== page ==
If an ebook were only 30,000 words long and every three books written was a trilogy, each trilogy could be bundled to make a fourth book. In that case an author could write 20 books after writing ([3 x 30,000] x 5) 450,000 words. At 2,500 words a day that would take about 6 months to do.

Amazon Select allows an author to offer her book for zero dollars for a maximum of five days every 90 days. With 20 books on Amazon's virtual shelves an author would have 100 days of free promo time which means that she could always run a free promotion on one of her books.

Here's Joe's comment on Melinda's plan:
If she [Melinda DuChamp] wrote 20 ebooks (15 titles and 5 collections) and each one earns only $150 a day, that's a million dollars a year. That's just 75 ebook sales and loans a day per title, and I've hit that number many times and for extended periods.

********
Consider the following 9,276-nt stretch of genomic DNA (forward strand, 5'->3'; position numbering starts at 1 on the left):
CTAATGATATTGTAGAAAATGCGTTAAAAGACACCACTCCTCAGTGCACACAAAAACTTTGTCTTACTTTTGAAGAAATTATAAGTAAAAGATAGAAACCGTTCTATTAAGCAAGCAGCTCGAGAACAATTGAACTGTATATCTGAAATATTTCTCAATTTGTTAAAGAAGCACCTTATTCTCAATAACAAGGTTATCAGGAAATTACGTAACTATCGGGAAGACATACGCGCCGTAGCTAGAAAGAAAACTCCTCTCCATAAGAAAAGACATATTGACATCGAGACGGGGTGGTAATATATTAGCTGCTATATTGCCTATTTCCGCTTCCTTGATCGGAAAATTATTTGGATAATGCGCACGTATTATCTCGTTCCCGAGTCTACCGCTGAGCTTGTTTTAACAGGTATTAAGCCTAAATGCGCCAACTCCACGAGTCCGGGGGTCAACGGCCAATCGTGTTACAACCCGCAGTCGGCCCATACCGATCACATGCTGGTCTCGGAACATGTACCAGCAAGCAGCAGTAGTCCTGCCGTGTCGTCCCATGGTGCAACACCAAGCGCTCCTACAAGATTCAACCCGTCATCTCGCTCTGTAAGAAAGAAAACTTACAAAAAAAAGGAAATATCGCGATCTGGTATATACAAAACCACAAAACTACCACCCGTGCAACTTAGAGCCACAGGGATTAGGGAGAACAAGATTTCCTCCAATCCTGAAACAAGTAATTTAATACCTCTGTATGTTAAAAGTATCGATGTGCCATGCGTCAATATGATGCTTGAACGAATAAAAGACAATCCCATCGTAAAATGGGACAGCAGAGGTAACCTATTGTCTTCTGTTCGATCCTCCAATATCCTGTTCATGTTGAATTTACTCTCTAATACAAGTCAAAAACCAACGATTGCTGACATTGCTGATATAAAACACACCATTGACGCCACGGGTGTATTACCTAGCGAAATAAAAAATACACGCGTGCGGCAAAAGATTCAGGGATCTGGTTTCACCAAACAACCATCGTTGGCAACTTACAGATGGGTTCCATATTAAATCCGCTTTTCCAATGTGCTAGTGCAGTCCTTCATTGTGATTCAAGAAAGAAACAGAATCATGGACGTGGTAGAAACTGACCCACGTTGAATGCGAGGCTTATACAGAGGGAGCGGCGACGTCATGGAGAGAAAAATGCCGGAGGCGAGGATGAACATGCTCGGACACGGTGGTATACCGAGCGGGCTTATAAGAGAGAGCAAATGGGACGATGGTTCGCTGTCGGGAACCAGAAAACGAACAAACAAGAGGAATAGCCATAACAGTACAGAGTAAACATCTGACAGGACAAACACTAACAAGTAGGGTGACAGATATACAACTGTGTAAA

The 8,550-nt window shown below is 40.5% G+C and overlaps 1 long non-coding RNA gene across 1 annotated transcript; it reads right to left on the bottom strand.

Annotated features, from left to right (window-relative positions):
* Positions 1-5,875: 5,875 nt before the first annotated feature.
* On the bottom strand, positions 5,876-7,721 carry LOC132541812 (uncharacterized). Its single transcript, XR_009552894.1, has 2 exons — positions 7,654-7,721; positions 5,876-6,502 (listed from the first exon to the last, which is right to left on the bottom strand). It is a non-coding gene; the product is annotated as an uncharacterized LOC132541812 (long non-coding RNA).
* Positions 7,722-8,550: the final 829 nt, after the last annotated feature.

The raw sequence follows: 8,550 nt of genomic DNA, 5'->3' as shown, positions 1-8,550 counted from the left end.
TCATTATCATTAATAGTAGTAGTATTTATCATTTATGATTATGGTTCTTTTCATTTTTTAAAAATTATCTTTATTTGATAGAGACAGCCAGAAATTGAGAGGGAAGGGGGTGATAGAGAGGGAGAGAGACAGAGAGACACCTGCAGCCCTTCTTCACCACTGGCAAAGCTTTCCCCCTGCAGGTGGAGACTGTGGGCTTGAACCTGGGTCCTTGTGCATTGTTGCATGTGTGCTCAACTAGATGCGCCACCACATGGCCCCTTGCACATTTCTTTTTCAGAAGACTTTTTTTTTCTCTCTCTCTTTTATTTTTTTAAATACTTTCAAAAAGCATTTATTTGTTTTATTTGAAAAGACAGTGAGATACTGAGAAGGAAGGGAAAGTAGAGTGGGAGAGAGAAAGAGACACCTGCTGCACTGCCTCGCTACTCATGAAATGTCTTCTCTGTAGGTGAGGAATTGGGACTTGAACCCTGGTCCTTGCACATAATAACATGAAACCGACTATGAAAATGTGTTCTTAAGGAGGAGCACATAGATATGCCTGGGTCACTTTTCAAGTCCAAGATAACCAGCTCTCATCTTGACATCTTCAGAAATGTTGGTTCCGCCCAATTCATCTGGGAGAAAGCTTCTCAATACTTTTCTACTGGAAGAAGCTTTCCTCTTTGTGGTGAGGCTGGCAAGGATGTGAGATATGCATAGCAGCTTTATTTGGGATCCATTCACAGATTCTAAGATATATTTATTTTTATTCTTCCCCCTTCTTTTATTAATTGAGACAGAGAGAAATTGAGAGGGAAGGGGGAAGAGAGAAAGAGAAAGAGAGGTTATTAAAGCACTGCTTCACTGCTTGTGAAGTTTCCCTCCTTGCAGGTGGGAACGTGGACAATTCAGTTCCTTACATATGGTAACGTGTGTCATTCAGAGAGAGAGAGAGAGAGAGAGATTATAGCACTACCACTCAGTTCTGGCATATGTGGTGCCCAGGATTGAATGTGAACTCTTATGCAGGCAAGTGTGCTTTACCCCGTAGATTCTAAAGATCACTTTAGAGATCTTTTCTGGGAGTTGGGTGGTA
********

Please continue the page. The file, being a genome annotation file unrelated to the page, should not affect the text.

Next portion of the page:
2,500 words a day, huh? Where'd I put my pen ...

UPDATE (February 25, 2013): Joe writes:
I ... asked my buddy Melinda DuChamp for a sales update, and she emailed me.

Melinda: "Happy to share, dearie. The two ebooks have made me over $65k in seven months. I'm working on a third, then I'm going to follow your lead and make a trilogy boxed set and a paper version via Createspace. Considering how quickly I wrote these books, this is the highest paid I've ever been as a writer per hour, even with traditional paper sales in the millions under my other names." (Ann Voss Peterson's Big Regret)

Other articles you might like:

- Kristen Lamb: 5 Steps To Writing Success
- What To Write About: Fiction That Sells
- Update On Amazon's KDP Select Program
- Indie Authors: Bad Sales? Redo Your Cover!

Tuesday, August 30

Erotica: To Write or Not To Write?

Back in the day, writers were told that if you wanted to make a lot of money, fast, then you had to write pornography. They used the word 'pornography' rather than 'erotica' because back in the day there was no erotica! Well, maybe there was, but I don't think it was called that.